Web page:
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# How can I have a .NET windows service execute a batch file?

Posted on 2010-08-26
Medium Priority
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I have a C# .NET Windows service in which I define a FileSystemWatcher component. This filewatcher watches a folder on my local machine and when a file gets created in this folder, on the create event, I start a process that will need to run a batch file (which picks up the file and posts it onto a tumbleweed ftp using the tumbleweed secure transport command line).
Here's the code in the created event of the FileSystemWatcher:
System.Diagnostics.ProcessStartInfo procStartInfo =
new System.Diagnostics.ProcessStartInfo();
procStartInfo.FileName = "cmd.exe";
procStartInfo.Arguments = @"/c C:\temp\MyBat_TEMP.bat";
procStartInfo.UseShellExecute = false;
procStartInfo.CreateNoWindow = false;
// Now create a process, assign its ProcessStartInfo and start it
//Declare and instantiate a new process component.
System.Diagnostics.Process process1;
process1 = new System.Diagnostics.Process();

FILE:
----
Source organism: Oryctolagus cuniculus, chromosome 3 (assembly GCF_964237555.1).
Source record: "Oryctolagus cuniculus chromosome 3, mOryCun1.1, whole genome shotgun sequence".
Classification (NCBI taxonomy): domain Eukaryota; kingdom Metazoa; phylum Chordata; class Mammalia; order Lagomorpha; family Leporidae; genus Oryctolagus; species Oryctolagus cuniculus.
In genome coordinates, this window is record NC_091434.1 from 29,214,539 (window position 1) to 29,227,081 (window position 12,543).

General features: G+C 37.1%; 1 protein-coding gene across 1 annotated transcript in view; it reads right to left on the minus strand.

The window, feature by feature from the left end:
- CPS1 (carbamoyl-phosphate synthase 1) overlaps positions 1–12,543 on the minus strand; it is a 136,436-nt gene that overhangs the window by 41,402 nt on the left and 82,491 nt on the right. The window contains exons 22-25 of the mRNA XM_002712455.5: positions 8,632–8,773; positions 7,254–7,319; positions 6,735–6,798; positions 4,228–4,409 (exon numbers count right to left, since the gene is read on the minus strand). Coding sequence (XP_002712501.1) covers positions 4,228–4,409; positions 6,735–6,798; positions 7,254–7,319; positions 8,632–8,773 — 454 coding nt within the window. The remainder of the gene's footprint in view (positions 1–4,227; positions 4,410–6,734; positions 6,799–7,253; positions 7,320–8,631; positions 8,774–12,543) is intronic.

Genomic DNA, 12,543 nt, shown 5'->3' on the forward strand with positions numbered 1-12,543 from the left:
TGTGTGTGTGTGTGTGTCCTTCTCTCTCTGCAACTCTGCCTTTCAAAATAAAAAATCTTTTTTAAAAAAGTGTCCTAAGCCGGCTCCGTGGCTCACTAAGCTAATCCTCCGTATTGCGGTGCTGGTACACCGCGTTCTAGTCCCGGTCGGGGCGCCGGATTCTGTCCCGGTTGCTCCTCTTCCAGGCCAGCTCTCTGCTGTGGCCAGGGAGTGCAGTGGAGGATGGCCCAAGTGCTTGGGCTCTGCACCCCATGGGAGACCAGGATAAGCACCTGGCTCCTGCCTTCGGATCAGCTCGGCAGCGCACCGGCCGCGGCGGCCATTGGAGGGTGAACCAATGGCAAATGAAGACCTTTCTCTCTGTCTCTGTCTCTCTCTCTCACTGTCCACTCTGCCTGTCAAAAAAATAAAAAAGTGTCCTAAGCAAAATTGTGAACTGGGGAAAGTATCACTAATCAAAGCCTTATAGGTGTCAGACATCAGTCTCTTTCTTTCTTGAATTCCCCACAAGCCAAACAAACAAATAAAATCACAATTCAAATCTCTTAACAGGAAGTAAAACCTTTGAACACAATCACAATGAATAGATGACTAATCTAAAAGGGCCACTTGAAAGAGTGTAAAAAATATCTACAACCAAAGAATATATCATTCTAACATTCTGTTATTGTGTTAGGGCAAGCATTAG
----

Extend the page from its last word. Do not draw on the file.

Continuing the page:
process1.StartInfo = procStartInfo;
try
{
process1.Start();
process1.WaitForExit(10000);
}
catch (Exception ex)
{
System.Windows.Forms.MessageBox.Show(ex.Message);
}
finally
{
process1.Close();
}

However, when I start the windows service and put a new file in the watched folder, it does not execute the batch file, it basically does nothing, does not throw any errors. I copied this same piece of code into a console app and run it and it works fine (i.e. batch file commands are executed).
Is there an issue that anyone knows about, with executing batch files from a windows service? Also, I setup the service to run as "Local System".
Any help is appreciated. Thanks.
0
Question by:KimberleyY